As the world responds to the biggest threat we have faced in generations, it is hard to focus on other matters, including those that have filled screens, pages and airwaves for the last three years. Yet in the blink of an eye the C-word has replaced the B-word.
I am of course talking about COVID-19 and Brexit and am reminded of the well-used adage that a week is a long time in politics. Nevertheless, when we come out of the COVID-19 crisis, Brexit will remain an issue to be addressed.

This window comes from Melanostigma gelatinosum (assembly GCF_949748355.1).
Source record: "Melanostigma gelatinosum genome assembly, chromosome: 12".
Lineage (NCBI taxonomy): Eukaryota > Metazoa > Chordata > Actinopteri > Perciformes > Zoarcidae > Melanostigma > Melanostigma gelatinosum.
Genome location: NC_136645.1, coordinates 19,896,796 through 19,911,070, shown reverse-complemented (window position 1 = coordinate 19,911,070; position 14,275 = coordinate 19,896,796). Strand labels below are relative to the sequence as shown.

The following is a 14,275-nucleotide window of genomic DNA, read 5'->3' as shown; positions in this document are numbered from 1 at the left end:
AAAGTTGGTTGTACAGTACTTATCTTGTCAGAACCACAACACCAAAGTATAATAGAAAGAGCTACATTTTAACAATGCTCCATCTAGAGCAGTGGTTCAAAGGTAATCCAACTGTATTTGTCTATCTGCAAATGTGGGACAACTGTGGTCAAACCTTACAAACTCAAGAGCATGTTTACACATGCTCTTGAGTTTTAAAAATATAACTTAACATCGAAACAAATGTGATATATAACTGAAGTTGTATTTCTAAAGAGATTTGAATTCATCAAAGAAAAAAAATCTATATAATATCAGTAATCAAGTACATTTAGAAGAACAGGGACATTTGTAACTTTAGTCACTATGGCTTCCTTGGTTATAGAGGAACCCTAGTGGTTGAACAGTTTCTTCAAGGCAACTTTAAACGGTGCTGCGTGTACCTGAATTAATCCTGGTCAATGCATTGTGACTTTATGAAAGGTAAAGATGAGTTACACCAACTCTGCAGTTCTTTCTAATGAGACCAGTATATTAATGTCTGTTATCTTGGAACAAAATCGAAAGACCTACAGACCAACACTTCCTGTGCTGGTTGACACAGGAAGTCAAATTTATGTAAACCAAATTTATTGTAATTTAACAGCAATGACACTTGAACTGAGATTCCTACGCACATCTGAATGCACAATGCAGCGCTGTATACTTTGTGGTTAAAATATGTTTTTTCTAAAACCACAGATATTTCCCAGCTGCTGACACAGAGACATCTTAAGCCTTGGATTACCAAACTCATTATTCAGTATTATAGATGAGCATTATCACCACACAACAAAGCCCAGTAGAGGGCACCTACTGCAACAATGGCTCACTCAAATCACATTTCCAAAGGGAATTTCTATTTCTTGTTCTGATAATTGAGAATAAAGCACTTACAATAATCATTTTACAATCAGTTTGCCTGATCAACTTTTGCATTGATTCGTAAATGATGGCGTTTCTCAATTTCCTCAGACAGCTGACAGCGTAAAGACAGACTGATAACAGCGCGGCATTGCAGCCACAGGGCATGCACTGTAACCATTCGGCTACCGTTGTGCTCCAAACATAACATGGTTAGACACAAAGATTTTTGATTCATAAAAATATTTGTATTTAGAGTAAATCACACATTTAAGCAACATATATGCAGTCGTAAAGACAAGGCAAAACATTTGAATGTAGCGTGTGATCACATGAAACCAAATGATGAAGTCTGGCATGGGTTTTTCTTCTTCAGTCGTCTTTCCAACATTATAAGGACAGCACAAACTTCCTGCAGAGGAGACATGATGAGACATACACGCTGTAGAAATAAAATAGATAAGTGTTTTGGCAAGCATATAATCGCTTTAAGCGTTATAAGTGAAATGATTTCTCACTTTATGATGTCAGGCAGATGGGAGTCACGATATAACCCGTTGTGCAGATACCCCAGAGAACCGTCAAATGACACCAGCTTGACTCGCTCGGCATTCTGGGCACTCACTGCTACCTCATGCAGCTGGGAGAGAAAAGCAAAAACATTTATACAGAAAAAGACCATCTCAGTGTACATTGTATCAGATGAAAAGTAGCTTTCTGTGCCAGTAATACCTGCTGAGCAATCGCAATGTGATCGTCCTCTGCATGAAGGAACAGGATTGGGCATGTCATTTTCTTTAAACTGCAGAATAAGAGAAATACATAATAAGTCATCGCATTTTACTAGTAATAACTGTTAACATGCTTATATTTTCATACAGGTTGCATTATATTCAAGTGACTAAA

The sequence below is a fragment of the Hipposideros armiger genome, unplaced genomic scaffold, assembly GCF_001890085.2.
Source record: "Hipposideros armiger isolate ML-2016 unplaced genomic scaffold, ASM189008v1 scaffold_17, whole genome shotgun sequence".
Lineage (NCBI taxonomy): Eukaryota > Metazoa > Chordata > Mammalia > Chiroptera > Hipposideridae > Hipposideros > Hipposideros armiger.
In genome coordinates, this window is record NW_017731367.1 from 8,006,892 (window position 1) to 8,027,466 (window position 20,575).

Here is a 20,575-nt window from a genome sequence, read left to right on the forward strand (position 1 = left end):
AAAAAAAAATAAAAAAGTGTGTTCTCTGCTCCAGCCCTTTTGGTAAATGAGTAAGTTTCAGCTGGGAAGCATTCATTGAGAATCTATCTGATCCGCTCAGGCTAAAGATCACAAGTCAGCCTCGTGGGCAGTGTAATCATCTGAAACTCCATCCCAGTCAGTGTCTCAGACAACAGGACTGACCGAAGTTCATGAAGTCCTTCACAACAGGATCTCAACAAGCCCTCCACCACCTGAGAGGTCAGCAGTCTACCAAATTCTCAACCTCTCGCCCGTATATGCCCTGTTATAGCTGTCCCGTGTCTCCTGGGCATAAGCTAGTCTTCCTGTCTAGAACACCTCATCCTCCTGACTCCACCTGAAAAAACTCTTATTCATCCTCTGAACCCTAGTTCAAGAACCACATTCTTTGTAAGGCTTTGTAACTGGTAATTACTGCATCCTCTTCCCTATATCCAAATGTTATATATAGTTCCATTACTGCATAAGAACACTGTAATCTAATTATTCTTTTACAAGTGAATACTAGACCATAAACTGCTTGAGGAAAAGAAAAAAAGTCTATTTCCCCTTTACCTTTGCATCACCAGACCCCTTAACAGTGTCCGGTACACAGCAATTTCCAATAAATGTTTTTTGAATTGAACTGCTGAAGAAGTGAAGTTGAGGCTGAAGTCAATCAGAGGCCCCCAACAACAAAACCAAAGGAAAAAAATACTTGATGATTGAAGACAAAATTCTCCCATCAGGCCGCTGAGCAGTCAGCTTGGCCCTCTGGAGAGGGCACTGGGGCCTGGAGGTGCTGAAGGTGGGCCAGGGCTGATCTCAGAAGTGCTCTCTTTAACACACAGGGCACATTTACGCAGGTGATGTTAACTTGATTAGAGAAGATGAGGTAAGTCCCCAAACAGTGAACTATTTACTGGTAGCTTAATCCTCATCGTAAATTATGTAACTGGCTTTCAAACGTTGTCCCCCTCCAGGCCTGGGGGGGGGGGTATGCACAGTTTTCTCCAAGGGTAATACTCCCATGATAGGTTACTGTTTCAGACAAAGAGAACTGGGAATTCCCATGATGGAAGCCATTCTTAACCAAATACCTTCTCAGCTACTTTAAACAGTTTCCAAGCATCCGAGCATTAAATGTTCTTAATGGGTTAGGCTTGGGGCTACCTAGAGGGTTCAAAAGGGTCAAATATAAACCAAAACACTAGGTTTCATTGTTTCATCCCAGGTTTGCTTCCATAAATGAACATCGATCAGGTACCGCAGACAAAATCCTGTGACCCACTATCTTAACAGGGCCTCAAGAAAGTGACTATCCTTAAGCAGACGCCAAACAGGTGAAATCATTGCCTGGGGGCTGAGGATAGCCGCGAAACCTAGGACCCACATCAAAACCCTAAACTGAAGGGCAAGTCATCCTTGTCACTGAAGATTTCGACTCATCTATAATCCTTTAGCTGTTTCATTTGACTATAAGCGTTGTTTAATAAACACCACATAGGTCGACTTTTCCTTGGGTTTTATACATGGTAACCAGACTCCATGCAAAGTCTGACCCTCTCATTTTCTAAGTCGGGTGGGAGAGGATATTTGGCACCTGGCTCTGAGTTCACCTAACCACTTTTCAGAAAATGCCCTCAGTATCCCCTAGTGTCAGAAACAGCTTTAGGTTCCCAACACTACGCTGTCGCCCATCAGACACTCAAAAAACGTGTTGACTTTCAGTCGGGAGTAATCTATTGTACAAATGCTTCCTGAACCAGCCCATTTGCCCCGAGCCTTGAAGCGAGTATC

To ease the free-flow of personal data to and from the EEA once the UK's withdrawal from the EU is complete, the UK is seeking to obtain an adequacy decision from the EU Commission, as a dozen or so other non-EU nations have.
Although the UK, uniquely, is the first ex-EU member state to apply for adequacy, a successful application is far from certain. This interesting article looks at what the UK is - or was - doing in the hope of obtaining an adequacy decision, and sets out some of the challenges it will need to overcome to be successful.
The UK government has begun its attempts to persuade the European Commission to grant the country adequacy post-Brexit – a decision worth billions, but which is dogged by doubts over the use of data by UK spying agencies.